Preventive mental health: An impactful and practical approach for schools

HomeSchool resourcesStudent wellbeingPreventive mental health: An impactful and practical approach for schools

Preventive mental health: An impactful and practical approach for schools

HomeSchool resourcesStudent wellbeingPreventive mental health: An impactful and practical approach for schools

Even before the COVID-19 pandemic, the perceived expectations of schools around students’ many needs were dramatically on the rise. Educators responded to many of these by adding teachable moments for valued concepts such as social-emotional support, cultural awareness, and career readiness to their classroom operations. However, a larger challenge looms ahead – the growing expectation that schools must help solve the youth mental health crisis. The increasing prevalence of anxiety, depression, and behavioral challenges in children and young people was alarming in the years before, during, and after the pandemic[1]. Countries across the globe are grasping for solutions and many experience the same tremendous challenge – the availability of mental health treatment is severely limited.

Our study, involving 34 schools in Canada and the United States, explores the positive impact schools can make on students, including higher risk cohorts, through embedded preventive mental health measures. This approach may offer an impactful and practical role for schools to take in the effort to promote favorable student mental health.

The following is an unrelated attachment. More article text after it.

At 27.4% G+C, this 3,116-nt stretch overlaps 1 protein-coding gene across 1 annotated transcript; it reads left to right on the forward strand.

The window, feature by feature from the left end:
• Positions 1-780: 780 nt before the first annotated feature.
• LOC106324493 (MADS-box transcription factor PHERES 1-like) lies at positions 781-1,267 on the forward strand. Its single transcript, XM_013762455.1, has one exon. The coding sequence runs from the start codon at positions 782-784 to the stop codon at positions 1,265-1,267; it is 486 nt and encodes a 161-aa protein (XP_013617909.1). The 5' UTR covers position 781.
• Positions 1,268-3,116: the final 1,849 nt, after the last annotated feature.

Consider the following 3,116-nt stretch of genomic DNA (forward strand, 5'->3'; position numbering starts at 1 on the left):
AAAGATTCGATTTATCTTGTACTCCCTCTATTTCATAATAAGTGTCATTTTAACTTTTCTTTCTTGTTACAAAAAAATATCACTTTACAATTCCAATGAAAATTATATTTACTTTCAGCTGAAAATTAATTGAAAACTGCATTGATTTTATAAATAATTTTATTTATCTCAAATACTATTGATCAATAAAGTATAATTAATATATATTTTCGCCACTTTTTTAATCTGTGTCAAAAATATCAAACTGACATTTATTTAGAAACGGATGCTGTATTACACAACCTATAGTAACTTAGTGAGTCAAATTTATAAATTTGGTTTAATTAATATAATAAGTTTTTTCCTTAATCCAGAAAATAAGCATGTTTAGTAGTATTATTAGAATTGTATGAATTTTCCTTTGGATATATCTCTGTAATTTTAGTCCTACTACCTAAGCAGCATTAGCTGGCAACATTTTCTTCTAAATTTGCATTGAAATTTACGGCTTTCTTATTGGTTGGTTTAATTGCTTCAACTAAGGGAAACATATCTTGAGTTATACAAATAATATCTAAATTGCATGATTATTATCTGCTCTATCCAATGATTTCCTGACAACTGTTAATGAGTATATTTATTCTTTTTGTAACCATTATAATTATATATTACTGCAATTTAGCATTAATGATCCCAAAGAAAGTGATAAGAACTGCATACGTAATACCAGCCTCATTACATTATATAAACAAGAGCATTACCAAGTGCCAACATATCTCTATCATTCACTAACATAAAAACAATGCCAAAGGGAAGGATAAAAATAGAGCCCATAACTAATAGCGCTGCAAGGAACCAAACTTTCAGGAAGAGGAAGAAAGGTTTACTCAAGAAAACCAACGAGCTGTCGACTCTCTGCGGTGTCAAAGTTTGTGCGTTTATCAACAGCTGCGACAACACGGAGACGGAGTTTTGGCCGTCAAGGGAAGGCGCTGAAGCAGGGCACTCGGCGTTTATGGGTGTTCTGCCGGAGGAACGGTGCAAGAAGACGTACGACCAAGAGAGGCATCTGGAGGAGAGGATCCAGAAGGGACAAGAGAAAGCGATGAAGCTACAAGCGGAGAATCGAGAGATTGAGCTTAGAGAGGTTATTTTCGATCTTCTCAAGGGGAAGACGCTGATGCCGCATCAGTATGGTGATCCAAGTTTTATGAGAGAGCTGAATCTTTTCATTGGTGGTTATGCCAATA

Why is preventive mental health a good choice for schools?

Schools are not built to function as a wide-scale treatment center for youth mental health concerns. While counselors, social workers, and school psychologists can provide some brilliant moments of intervention for students, these specialists are few in numbers and typically overwhelmed. In one example, the National Association of School Psychologists in North America reports an average ratio of approximately 1100 students to 1 school psychologist[2]. Metrics for counselors and social workers in New Zealand and Australia are equally concerning[3]. Thus, these skilled providers are often treading water, metaphorically, instead of diving into lasting interventions with students. This means that schools need to consider strategies that provide mental health support in novel ways. Preventive efforts may be the better route to take.